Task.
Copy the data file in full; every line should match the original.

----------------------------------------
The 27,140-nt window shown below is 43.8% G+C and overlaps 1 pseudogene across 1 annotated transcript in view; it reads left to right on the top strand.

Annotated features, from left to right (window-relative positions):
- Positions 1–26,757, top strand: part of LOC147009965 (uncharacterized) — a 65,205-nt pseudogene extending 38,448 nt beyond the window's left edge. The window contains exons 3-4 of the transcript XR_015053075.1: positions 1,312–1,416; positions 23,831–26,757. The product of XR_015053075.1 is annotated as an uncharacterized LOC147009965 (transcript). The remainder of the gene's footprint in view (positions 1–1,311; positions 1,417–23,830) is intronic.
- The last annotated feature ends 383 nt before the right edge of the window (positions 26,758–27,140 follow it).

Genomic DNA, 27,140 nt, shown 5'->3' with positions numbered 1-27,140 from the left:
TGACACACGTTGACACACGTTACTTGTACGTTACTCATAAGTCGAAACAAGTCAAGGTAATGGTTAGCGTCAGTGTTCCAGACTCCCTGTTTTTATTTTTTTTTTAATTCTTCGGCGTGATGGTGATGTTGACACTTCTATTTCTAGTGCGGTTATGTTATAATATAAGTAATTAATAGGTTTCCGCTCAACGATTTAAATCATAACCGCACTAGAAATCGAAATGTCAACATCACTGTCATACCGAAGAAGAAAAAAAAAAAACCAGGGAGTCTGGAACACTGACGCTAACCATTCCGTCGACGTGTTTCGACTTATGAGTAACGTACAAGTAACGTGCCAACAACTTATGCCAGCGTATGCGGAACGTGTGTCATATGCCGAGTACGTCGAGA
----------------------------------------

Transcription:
The 27,140-nt window shown below is 43.8% G+C and overlaps 1 pseudogene across 1 annotated transcript in view; it reads left to right on the top strand.

Annotated features, from left to right (window-relative positions):
- Positions 1–26,757, top strand: part of LOC147009965 (uncharacterized) — a 65,205-nt pseudogene extending 38,448 nt beyond the window's left edge. The window contains exons 3-4 of the transcript XR_015053075.1: positions 1,312–1,416; positions 23,831–26,757. The product of XR_015053075.1 is annotated as an uncharacterized LOC147009965 (transcript). The remainder of the gene's footprint in view (positions 1–1,311; positions 1,417–23,830) is intronic.
- The last annotated feature ends 383 nt before the right edge of the window (positions 26,758–27,140 follow it).

Genomic DNA, 27,140 nt, shown 5'->3' with positions numbered 1-27,140 from the left:
TGACACACGTTGACACACGTTACTTGTACGTTACTCATAAGTCGAAACAAGTCAAGGTAATGGTTAGCGTCAGTGTTCCAGACTCCCTGTTTTTATTTTTTTTTTAATTCTTCGGCGTGATGGTGATGTTGACACTTCTATTTCTAGTGCGGTTATGTTATAATATAAGTAATTAATAGGTTTCCGCTCAACGATTTAAATCATAACCGCACTAGAAATCGAAATGTCAACATCACTGTCATACCGAAGAAGAAAAAAAAAAAACCAGGGAGTCTGGAACACTGACGCTAACCATTCCGTCGACGTGTTTCGACTTATGAGTAACGTACAAGTAACGTGCCAACAACTTATGCCAGCGTATGCGGAACGTGTGTCATATGCCGAGTACGTCGAGA